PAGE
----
The discovery of gravitational waves earlier this year - something predicted a century ago in theory by Albert Einstein - may usher in an entirely new type of physics that could completely change the way we understand the universe, said Dr David Reitze at Caltech. It may also allow us to find ways to listen in to the echoes of the very foundation of the universe in the immediate aftermath of the Big Bang. Reitze is the chief scientist in charge of the search for gravitational waves, a 25 year-project jointly managed by Caltech and MIT that involved some 1,000 scientists working in the US and around the world. He talked to the Los Angeles World Affairs Council on Wednesday April 21st about the thrill he and his colleagues felt when they first heard the "beeps that went around the world".
Gravitational waves, according to Einstein's theory, are ripples in space-time that are projected across the universe at the speed of light from some cataclysmic event - in this case, Reitze says, it was the collision of two black holes some 1.3 billion light years away that sent out the waves. They were picked up by two extremely sensitive 2.5 mile-long L-shaped sensors in Washington State and Louisiana, which are known as the LIGO, or Laser Interferometer Gravitational-Wave Observatory.
"I was stunned," said Reitze. "This event hit our detectors at like 2:15am, so we were all asleep." When he woke up and read his emails and looked at the electronic log book of the LIGO detectors, "immediately I said to myself, we might have something here." Amazingly the LIGO sensors had only just been turned on, and nobody was expecting to get a hit so quickly. But after some detailed online analysis that compared data from both the sensors which are at opposite ends of the country, they decided that the event was genuine, and resulted from the collision of two black holes with a combined mass equivalent to 62 of our suns.
According to the theory of general relativity, black holes are formed when large stars burn out and implode under the force of their own gravity, becoming so dense that nothing can escape them, not even light. Their gravity will continue to suck in any matter that is nearby - today physicists think that most galaxies have enormous black holes at their center. "A black hole is like a vampire," said Reitze. However in his day Einstein himself did not like the ideas of black holes, and also flip-flopped on the idea of gravitational waves, even though his theories seemed to predict their existence. "Einstein had a love/hate relationship with gravitational waves, said Reitze. "I think he would have been absolutely amazed if he were alive to see this."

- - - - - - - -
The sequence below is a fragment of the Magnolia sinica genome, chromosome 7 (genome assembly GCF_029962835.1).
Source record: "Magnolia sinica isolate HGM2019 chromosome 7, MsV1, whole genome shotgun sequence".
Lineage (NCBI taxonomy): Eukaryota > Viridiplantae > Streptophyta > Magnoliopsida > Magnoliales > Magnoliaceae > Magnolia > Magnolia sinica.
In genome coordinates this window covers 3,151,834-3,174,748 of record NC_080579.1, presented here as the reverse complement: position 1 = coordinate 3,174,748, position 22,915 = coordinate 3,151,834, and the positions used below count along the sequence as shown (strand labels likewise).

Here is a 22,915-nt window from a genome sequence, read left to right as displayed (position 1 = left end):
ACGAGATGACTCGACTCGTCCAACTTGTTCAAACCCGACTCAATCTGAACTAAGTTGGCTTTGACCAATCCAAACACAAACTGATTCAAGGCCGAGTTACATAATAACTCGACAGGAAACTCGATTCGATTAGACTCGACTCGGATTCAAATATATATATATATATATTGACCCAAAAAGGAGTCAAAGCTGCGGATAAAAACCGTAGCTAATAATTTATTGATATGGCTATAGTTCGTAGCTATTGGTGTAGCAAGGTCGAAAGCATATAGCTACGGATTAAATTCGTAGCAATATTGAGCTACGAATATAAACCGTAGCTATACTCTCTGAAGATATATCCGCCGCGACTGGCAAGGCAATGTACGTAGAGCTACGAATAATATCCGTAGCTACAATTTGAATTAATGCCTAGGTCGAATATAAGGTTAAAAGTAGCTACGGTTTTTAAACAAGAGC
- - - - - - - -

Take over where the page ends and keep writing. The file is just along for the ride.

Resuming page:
One of the remarkable things about the LIGO detection of gravitational waves is the fact that they came from black holes, which are otherwise very hard to observe, since they emit no light or most other forms of radiation. "There are many amazing things about this discovery," said Reitze. "One is, this is the first direct observation of not just one black hole, but two black holes. It's the first observation of the end stage life of two black holes that combined and merged into a single black hole."
After this first discovery, Reitze says that scientists now want to use gravitational waves to learn a lot more about black holes: "I think what we do want to learn and what we can learn is how black holes form, how many of them there are in the universe, what masses they are." Of course what they would most like to know is what happens inside black holes, but unfortunately nothing that goes into a black hole can escape again, making the gathering of information a daunting task.
Furthermore, Reitze says that interferometers of different sizes and specifications could conceivably pick up gravitational waves that were produced by the Big Bang that created the universe. There are new interferometers being built in Europe, India and Japan (the Japanese version is being buried underground to reduce human-generated vibrations from vehicles and other machines). And the European Space Agency is also working on a plan to create an enormous interferometer that would be stationed in space, which could be many times more sensitive again than anything that could be built on earth. "I wouldn't be surprised if we learn see that fundamentally changes the way we see the universe," said Reitze.
He even speculated that this new type of "gravitational wave physics" might usher in a paradigm shift akin to the shift in understanding brought in by Einstein's general theory of relativity, which basically dismantled the 200-year old body of Newtonian physics. "Every time we make an instrument that looks at the universe in a new way - a telescope, a microscope, a laser, you learn things that you didn't anticipate." One of these things might be that Einstein's theories need to be updated. The universe, it seems, contains an inexhaustible supply of wonders - if only you know how to look for them.